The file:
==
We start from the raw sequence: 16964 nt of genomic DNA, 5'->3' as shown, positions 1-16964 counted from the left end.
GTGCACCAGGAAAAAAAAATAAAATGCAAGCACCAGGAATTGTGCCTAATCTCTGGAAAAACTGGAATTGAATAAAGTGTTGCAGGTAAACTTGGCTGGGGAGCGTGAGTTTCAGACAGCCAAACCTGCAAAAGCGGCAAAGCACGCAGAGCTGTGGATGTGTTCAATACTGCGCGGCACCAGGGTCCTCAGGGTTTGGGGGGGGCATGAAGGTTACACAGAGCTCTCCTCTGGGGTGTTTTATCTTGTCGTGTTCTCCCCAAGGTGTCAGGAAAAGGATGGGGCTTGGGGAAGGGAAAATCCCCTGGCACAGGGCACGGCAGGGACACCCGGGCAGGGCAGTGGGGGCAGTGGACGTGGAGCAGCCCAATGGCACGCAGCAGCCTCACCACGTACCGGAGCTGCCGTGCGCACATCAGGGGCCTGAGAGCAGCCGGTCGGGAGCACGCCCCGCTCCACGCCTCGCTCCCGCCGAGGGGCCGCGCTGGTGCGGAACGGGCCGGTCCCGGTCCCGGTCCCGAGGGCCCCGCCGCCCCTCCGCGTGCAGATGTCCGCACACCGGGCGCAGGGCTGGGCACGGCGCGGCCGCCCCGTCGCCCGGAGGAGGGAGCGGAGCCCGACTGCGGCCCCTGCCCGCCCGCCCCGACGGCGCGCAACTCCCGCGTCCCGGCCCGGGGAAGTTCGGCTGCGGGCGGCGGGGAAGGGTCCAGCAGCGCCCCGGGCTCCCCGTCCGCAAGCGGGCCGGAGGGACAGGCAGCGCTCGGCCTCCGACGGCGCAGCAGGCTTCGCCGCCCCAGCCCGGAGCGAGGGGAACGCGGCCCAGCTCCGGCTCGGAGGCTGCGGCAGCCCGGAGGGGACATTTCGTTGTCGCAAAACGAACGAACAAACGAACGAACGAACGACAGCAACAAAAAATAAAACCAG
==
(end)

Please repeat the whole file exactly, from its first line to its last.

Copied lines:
We start from the raw sequence: 16964 nt of genomic DNA, 5'->3' as shown, positions 1-16964 counted from the left end.
GTGCACCAGGAAAAAAAAATAAAATGCAAGCACCAGGAATTGTGCCTAATCTCTGGAAAAACTGGAATTGAATAAAGTGTTGCAGGTAAACTTGGCTGGGGAGCGTGAGTTTCAGACAGCCAAACCTGCAAAAGCGGCAAAGCACGCAGAGCTGTGGATGTGTTCAATACTGCGCGGCACCAGGGTCCTCAGGGTTTGGGGGGGGCATGAAGGTTACACAGAGCTCTCCTCTGGGGTGTTTTATCTTGTCGTGTTCTCCCCAAGGTGTCAGGAAAAGGATGGGGCTTGGGGAAGGGAAAATCCCCTGGCACAGGGCACGGCAGGGACACCCGGGCAGGGCAGTGGGGGCAGTGGACGTGGAGCAGCCCAATGGCACGCAGCAGCCTCACCACGTACCGGAGCTGCCGTGCGCACATCAGGGGCCTGAGAGCAGCCGGTCGGGAGCACGCCCCGCTCCACGCCTCGCTCCCGCCGAGGGGCCGCGCTGGTGCGGAACGGGCCGGTCCCGGTCCCGGTCCCGAGGGCCCCGCCGCCCCTCCGCGTGCAGATGTCCGCACACCGGGCGCAGGGCTGGGCACGGCGCGGCCGCCCCGTCGCCCGGAGGAGGGAGCGGAGCCCGACTGCGGCCCCTGCCCGCCCGCCCCGACGGCGCGCAACTCCCGCGTCCCGGCCCGGGGAAGTTCGGCTGCGGGCGGCGGGGAAGGGTCCAGCAGCGCCCCGGGCTCCCCGTCCGCAAGCGGGCCGGAGGGACAGGCAGCGCTCGGCCTCCGACGGCGCAGCAGGCTTCGCCGCCCCAGCCCGGAGCGAGGGGAACGCGGCCCAGCTCCGGCTCGGAGGCTGCGGCAGCCCGGAGGGGACATTTCGTTGTCGCAAAACGAACGAACAAACGAACGAACGAACGACAGCAACAAAAAATAAAACCAG